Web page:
Outcomes of chest compression only CPR versus conventional CPR conducted by lay people in patients with out of hospital cardiopulmonary arrest witnessed by bystanders: nationwide population based observational studyBMJ 2011; 342 doi: https://doi.org/10.1136/bmj.c7106 (Published 27 January 2011) Cite this as: BMJ 2011;342:c7106
- Toshio Ogawa, assistant professor1,
- Manabu Akahane, lecturer1,
- Soichi Koike, associate professor2,
- Seizan Tanabe, professor3,
- Tatsuhiro Mizoguchi, specialist for ambulance service4,
- Tomoaki Imamura, professor1
- 1Nara Medical University School of Medicine, Department of Public Health, Health Management and Policy, 840 Shijo-cho, Kashihara, Nara 634-8521, Japan
- 2The University of Tokyo Hospital, Department of Planning, Information and Management, 7-3-1 Hongo, Bunkyo-ku, Tokyo 113-8655, Japan
- 3Foundation for Ambulance Service Development, Emergency Life-Saving Technique Academy of Tokyo, 4-5 Minamiosawa, Hachioji, Tokyo 192-0364, Japan
- 4Fire and Disaster Management Agency, Ambulance Service Planning Office, 2-1-2 Kasumigaseki, Chiyoda-ku, Tokyo 100-8927, Japan
- Correspondence to: T Ogawa
- Accepted 8 November 2010
Objective To compare the effectiveness of cardiopulmonary resuscitation (CPR) with chest compression only and conventional CPR on outcomes after cardiopulmonary arrest out of hospital.
Design Nationwide population based observational study.
Setting A nationwide emergency medical service system in Japan.
Population All consecutive patients with out of hospital cardiopulmonary arrest, January 2005 to December 2007 in Japan, witnessed at the moment of collapse. Lay people attempted chest compression only CPR (n=20 707) or conventional CPR (mouth to mouth ventilation and chest compression) (n=19 328), and patients were transferred to hospital by ambulance.
Main outcome measures Factors associated with better outcomes (assessed with χ2, multiple logistic regression analysis, odds ratios and their 95% confidence intervals): one month survival and neurologically favourable one month survival rates defined as category one (good cerebral performance) or two (moderate cerebral disability) of the cerebral performance categories.
Results Conventional CPR was associated with better outcomes than chest compression only CPR, for both one month survival (adjusted odds ratio 1.17, 95% confidence interval 1.06 to 1.29) and neurologically favourable one month survival (1.17, 1.01 to 1.35). Neurologically favourable one month survival decreased with increasing age and with delays of up to 10 minutes in starting CPR for both conventional and chest compression only CPR. The benefit of conventional CPR over chest compression only CPR was significantly greater in younger people in non-cardiac cases (P=0.025) and with a delay in start of CPR after the event was witnessed in non-cardiac cases (P=0.015) and all cases combined (P=0.037).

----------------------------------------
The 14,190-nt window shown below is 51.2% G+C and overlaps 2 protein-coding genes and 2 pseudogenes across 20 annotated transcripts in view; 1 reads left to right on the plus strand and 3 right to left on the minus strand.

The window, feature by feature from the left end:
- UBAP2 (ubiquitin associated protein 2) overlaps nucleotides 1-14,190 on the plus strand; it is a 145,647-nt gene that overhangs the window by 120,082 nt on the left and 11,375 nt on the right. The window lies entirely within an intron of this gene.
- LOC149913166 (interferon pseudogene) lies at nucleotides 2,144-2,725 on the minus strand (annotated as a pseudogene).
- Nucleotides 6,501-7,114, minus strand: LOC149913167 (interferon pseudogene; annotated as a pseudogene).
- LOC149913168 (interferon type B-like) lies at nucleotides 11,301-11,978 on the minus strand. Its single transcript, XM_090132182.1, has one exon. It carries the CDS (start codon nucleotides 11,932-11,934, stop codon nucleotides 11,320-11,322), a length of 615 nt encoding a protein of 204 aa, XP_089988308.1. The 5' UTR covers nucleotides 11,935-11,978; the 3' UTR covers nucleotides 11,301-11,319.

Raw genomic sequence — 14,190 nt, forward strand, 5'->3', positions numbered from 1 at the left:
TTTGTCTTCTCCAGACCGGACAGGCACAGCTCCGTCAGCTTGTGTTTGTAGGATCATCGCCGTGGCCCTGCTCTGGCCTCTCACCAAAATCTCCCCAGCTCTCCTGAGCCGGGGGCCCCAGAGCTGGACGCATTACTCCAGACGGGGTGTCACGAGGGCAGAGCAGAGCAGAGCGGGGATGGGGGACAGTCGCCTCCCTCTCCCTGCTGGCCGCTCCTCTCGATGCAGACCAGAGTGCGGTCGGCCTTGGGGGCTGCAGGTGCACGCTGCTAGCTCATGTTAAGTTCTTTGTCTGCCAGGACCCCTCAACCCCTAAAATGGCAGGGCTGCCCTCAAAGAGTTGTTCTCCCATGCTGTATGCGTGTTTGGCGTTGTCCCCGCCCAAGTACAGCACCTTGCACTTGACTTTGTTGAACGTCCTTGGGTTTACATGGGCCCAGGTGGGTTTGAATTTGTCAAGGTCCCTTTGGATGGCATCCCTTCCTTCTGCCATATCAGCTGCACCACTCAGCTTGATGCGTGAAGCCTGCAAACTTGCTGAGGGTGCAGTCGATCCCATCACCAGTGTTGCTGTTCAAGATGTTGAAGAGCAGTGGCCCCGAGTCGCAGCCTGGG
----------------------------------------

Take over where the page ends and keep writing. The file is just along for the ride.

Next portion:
Conclusions Conventional CPR is associated with better outcomes than chest compression only CPR for selected patients with out of hospital cardiopulmonary arrest, such as those with arrests of non-cardiac origin and younger people, and people in whom there was delay in the start of CPR.
Contributors: TO, MA, SK, and TI conceived and designed the study. TM conducted data collection. TO analysed the data and wrote the manuscript. SK and ST wrote a part of the methods and discussion. All authors critically revised the manuscript. TO is guarantor.
Funding: This research received no specific grant from any funding agency in the public, commercial, or not-for-profit sectors.
Competing interests: All authors have completed the Unified Competing Interest form at www.icmje.org/coi_disclosure.pdf (available on request from the corresponding author) and declare: no support from any organisation for the submitted work; no financial relationships with any organisations that might have an interest in the submitted work in the previous three years; no other relationships or activities that could appear to have influenced the submitted work.
Ethical approval: This study was approved by the ethics committee of Nara Medical University (authorisation code: 260). Patient consent was not required for use of secondary data.
Data sharing: No additional data available.
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